Lange claims that officer Weikert violated his Fourth Amendment rights by entering his home without a warrant. Officer Weikert claims that he has probable cause. The trial court ruled in favor of the officer, yet a civil court ruled against the officer. The California First District Court of Appeal ruled that officer Weikert’s actions were unlawful according to the Constitution.

SCOTUS’ decision on this case will shape the way the Fourth Amendment is interpreted across the nation. This constitutional right, as guaranteed in the Fourth Amendment, is one of the most fundamental rights that has set America apart from other nations for decades.

The central question in this case: SCOTUS will determine whether the pursuit of a person whom a police officer has probable cause to believe has committed a misdemeanor categorically qualifies as an exigent circumstance sufficient to allow the officer to enter a home without a warrant. Oral arguments for this case will be heard on February 24, 2021.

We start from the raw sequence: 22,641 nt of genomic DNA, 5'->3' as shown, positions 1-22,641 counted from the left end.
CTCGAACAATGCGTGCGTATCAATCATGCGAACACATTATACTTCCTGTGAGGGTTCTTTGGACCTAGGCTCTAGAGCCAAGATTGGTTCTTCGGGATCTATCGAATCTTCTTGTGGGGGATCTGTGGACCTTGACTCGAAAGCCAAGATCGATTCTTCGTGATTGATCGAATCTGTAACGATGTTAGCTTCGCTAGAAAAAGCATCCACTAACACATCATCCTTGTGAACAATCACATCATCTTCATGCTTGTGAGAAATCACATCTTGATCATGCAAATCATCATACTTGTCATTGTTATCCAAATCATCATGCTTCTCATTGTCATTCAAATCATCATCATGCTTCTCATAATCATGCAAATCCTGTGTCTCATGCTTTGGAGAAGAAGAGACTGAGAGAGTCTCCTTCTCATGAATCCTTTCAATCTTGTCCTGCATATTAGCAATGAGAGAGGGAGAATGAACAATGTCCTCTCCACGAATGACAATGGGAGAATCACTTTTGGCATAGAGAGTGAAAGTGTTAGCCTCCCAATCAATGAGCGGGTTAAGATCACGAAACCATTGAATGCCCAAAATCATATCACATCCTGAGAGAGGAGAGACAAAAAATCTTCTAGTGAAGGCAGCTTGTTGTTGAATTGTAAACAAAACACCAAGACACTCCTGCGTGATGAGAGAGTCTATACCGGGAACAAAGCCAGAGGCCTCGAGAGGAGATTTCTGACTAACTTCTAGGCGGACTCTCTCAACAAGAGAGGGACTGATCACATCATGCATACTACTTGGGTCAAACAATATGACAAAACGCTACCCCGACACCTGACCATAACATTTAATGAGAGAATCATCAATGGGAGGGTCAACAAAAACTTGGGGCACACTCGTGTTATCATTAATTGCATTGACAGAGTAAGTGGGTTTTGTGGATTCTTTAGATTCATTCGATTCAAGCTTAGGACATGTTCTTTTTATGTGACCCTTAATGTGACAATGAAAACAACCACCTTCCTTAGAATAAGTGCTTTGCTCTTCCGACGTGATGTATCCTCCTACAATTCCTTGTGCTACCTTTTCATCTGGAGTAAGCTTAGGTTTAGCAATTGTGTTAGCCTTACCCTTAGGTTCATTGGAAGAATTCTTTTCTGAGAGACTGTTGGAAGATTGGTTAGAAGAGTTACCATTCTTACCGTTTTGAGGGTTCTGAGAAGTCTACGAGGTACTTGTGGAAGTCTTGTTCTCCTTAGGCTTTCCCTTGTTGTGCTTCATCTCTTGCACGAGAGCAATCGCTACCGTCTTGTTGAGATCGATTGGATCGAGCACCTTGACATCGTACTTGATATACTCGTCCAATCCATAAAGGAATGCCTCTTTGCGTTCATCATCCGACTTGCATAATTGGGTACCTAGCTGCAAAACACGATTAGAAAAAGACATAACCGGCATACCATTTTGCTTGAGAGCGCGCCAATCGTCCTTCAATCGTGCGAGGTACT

Pray for the Supreme Court Justices

We encourage you to pray faithfully for the Supreme Court Justices, by name, as they hear oral arguments and issue their rulings in these critical cases in the remainder of their 2020-2021 term.

Psalm 89:14 says, “Righteousness and justice are the foundation of your throne; steadfast love and faithfulness go before you.”

Pray for Supreme Court Justices to seek God Almighty for His true wisdom and justice. Pray for all parties involved in these cases and pray for the right thing to be done to preserve rule of law in our nation and to uphold our Constitution.

The Supreme Court Justices are: Chief Justice John Roberts, Amy Coney Barrett, Brett Kavanaugh, Clarence Thomas, Elena Kagan, Neil Gorsuch, Samuel Alito, Sonia Sotomayor, and Stephen Breyer.